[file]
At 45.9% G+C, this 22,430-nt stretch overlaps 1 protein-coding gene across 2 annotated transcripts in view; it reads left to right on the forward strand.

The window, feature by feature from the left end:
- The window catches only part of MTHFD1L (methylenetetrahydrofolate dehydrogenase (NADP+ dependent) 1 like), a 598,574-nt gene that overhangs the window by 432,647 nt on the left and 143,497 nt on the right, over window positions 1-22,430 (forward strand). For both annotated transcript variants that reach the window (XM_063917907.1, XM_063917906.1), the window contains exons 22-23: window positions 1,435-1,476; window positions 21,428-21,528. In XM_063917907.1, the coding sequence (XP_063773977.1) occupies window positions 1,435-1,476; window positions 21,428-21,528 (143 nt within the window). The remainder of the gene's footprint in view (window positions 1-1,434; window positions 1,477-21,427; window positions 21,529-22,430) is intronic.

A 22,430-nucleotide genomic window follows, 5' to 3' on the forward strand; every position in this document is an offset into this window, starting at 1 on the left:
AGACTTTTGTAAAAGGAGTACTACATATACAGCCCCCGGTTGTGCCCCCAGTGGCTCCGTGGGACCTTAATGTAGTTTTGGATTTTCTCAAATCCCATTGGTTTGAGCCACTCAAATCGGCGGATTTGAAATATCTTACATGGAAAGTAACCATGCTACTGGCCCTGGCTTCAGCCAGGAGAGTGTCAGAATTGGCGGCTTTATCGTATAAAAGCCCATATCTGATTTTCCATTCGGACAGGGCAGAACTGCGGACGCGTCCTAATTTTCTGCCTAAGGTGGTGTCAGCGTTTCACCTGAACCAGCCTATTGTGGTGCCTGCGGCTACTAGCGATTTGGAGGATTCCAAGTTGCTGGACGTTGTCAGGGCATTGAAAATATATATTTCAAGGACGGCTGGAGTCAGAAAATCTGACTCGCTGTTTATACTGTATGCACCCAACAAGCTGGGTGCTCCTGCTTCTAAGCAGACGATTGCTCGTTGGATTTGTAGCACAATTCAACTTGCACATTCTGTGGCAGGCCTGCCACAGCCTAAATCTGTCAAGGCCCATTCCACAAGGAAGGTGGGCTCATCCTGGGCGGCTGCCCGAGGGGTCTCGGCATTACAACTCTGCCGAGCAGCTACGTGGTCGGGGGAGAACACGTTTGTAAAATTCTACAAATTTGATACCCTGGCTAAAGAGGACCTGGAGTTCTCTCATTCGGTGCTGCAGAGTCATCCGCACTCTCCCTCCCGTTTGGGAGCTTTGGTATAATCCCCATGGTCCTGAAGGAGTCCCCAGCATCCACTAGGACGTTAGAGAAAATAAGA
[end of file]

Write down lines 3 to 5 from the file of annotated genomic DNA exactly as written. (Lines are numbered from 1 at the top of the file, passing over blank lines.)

- The window catches only part of MTHFD1L (methylenetetrahydrofolate dehydrogenase (NADP+ dependent) 1 like), a 598,574-nt gene that overhangs the window by 432,647 nt on the left and 143,497 nt on the right, over window positions 1-22,430 (forward strand). For both annotated transcript variants that reach the window (XM_063917907.1, XM_063917906.1), the window contains exons 22-23: window positions 1,435-1,476; window positions 21,428-21,528. In XM_063917907.1, the coding sequence (XP_063773977.1) occupies window positions 1,435-1,476; window positions 21,428-21,528 (143 nt within the window). The remainder of the gene's footprint in view (window positions 1-1,434; window positions 1,477-21,427; window positions 21,529-22,430) is intronic.

A 22,430-nucleotide genomic window follows, 5' to 3' on the forward strand; every position in this document is an offset into this window, starting at 1 on the left:
AGACTTTTGTAAAAGGAGTACTACATATACAGCCCCCGGTTGTGCCCCCAGTGGCTCCGTGGGACCTTAATGTAGTTTTGGATTTTCTCAAATCCCATTGGTTTGAGCCACTCAAATCGGCGGATTTGAAATATCTTACATGGAAAGTAACCATGCTACTGGCCCTGGCTTCAGCCAGGAGAGTGTCAGAATTGGCGGCTTTATCGTATAAAAGCCCATATCTGATTTTCCATTCGGACAGGGCAGAACTGCGGACGCGTCCTAATTTTCTGCCTAAGGTGGTGTCAGCGTTTCACCTGAACCAGCCTATTGTGGTGCCTGCGGCTACTAGCGATTTGGAGGATTCCAAGTTGCTGGACGTTGTCAGGGCATTGAAAATATATATTTCAAGGACGGCTGGAGTCAGAAAATCTGACTCGCTGTTTATACTGTATGCACCCAACAAGCTGGGTGCTCCTGCTTCTAAGCAGACGATTGCTCGTTGGATTTGTAGCACAATTCAACTTGCACATTCTGTGGCAGGCCTGCCACAGCCTAAATCTGTCAAGGCCCATTCCACAAGGAAGGTGGGCTCATCCTGGGCGGCTGCCCGAGGGGTCTCGGCATTACAACTCTGCCGAGCAGCTACGTGGTCGGGGGAGAACACGTTTGTAAAATTCTACAAATTTGATACCCTGGCTAAAGAGGACCTGGAGTTCTCTCATTCGGTGCTGCAGAGTCATCCGCACTCTCCCTCCCGTTTGGGAGCTTTGGTATAATCCCCATGGTCCTGAAGGAGTCCCCAGCATCCACTAGGACGTTAGAGAAAATAAGA